The Best How To Clean Tips

The Best How To Clean Tips

simple – practical – effective


How To Clean A Front Loading Washing Machine

I love my front loading washing machine. I can easily reach all the way in to grab any clothes at the back, it’s energy efficient, and it fits a ton of clothes in one load! I’m not, however, a big fan of the smell that sometimes comes from my washer. The good news is it’s not terribly difficult to clean. Here’s how to clean a front loading washing machine and get that funky smell out of your laundry room!


I am all about using natural cleaning products in my home. Cleaning my washing machine is no different. There is no need for specialized cleaners or harsh chemicals when it comes to getting your appliances back in tip top shape. All you need is currently in your kitchen pantry!

You’ll need white cleaning vinegar, a spray bottle, a microfiber cloth (or a similar lint-free cleaning cloth of your choice) and baking soda. If you don’t happen to have one of those items, they’re very inexpensive and easily found at your local dollar or grocery store.

The biggest culprit of funky odor in a front loading washing machine is the rubber gasket. The rubber gasket is located at the front of the washer, helping keep the drum sealed while your washer is running. They tend to accumulate a lot of hair, soap build up, mildew and even mold.

Start by spraying down the rubber gasket with your white cleaning vinegar and wiping it down with your dampened microfiber cloth. Don’t be afraid to get into those nooks and crannies – that’s where the gunk is hiding.

Once you have cleaned the gasket, set your washer to its highest level. Make sure it is also set to your highest water temperature setting, too. Pour two cups of white cleaning vinegar into the detergent dispenser of your washer. Just throwing it in the drum won’t have the desired cleaning effect.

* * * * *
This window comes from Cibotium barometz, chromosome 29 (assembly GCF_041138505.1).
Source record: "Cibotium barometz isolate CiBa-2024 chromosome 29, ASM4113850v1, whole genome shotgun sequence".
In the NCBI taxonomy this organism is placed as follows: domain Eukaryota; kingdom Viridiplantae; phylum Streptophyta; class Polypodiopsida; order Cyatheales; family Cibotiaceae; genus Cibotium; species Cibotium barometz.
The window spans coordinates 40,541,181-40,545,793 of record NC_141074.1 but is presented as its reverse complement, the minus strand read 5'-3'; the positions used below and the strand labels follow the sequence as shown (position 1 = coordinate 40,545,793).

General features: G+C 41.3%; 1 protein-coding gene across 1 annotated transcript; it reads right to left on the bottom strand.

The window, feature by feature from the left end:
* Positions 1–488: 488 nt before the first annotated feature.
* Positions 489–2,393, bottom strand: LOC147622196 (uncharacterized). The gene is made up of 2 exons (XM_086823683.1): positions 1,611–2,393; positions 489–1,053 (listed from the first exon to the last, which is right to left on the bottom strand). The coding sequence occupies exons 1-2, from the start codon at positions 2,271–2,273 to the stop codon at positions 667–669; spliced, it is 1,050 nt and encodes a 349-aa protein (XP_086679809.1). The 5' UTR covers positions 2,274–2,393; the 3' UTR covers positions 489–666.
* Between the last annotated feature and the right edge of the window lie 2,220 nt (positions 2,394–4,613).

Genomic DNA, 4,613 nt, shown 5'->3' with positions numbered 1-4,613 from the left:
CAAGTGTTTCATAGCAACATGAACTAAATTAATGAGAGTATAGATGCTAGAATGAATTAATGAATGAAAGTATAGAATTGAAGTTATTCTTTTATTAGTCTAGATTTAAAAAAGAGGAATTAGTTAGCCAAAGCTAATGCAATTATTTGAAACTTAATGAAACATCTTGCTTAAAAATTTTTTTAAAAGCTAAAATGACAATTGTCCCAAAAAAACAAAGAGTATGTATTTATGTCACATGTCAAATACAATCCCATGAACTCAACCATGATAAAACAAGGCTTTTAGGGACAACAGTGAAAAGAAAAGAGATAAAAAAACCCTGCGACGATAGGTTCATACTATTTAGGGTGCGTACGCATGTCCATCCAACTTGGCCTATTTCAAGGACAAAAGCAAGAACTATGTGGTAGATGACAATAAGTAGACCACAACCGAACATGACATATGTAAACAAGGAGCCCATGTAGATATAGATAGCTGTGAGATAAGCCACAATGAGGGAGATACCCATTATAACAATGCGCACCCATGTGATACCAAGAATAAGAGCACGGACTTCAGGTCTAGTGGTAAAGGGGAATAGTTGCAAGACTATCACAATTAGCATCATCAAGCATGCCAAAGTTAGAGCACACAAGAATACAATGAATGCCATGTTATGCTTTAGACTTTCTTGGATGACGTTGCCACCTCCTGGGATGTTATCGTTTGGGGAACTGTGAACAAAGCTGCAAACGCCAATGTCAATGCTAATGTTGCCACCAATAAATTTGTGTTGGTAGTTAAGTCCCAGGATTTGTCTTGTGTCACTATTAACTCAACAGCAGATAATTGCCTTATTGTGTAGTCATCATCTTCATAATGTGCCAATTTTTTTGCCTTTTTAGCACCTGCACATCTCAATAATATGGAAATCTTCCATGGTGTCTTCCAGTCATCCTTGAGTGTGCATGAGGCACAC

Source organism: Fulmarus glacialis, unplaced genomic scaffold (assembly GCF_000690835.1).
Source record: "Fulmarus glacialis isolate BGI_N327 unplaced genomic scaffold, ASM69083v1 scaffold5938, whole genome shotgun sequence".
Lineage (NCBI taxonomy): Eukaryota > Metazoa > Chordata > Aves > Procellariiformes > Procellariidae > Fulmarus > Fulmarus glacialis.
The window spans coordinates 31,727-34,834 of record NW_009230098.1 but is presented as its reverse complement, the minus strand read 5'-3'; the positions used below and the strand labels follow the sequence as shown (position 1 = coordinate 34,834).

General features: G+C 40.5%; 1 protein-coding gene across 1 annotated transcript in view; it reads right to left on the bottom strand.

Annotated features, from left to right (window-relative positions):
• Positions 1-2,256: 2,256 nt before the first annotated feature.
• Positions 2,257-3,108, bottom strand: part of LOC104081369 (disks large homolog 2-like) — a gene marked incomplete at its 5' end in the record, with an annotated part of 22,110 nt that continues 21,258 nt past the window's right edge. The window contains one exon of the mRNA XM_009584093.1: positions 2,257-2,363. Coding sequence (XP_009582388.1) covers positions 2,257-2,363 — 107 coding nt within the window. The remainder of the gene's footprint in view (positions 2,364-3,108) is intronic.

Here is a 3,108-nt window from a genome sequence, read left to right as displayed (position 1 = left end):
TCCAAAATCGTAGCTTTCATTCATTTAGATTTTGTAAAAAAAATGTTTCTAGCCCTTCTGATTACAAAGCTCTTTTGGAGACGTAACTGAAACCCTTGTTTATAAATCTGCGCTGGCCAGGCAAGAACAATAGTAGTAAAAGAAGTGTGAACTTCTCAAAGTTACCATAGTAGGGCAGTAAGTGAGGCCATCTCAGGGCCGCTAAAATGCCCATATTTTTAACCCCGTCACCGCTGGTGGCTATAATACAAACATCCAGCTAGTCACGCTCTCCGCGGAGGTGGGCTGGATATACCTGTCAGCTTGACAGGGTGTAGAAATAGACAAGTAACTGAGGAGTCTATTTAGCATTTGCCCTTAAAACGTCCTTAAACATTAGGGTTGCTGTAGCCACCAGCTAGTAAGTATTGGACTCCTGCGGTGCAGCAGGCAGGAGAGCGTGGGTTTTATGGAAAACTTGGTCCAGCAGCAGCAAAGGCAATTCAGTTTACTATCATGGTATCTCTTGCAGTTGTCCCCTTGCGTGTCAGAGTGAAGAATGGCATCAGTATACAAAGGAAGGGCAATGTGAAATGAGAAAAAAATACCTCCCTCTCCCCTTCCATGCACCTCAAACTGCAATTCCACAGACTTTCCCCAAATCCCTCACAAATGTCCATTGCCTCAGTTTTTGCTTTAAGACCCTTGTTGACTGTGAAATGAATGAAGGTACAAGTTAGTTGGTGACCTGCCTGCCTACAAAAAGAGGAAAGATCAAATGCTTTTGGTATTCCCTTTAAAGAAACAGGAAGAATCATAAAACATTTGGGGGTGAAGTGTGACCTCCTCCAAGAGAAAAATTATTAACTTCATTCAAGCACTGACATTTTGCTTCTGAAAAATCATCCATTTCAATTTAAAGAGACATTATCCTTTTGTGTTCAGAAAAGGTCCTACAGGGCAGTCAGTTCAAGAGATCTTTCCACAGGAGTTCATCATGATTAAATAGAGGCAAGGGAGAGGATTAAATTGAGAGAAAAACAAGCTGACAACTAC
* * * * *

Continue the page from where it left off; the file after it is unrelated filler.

Run your washer through the entire cycle. When it is done, start another cycle on the exact same settings. This time, throw one half cup of baking soda into your drum before you start. Run the cycle just like before, letting it go all the way through.

When your washing cycle is over, wipe out the inside of the washing drum with a damp microfiber cloth (we highly recommend using a clean cloth for both the rubber gasket and drum wipe downs – you don’t want to spread the gunk around).


I use two guidelines for how often I should clean my washing machine. First, the sniff test. If you’re starting to smell some funk when you go into your laundry room, then you are more than likely overdue for a deep clean.

If you’re looking to get on a cleaning schedule, once every six months or so is a good rule of thumb. I plan on cleaning mine whenever I change my clocks (and smoke detector batteries). It’s an easy way for me to remember, and since it’s such an easy process, I don’t mind it.

To help reduce the amount of mildew and mold that is potentially growing in your rubber gasket, always keep your washer door open when not in use, especially after you have completed a cycle. Closing the door will trap the remaining moisture, encouraging mold and mildew growth again.

You can also make sure there is fresh air getting to your machine by opening windows when possible, keeping your laundry door open, and/or putting a fan on in the space. The more air movement you have in the space, the better.


First and foremost, your house will smell better. Secondly, your clothes will smell fresher. Mold and mildew build up in your machine will definitely have an impact on the clothes you wash in it.

Lastly, and most importantly in my opinion, it will prolong the life of your machine. When you machine is free of the gunk and build up that occurs naturally, it will stay more efficient. This will help you reduce the number of repairman phone calls and costs you have each year. Who doesn’t love the sound of that?

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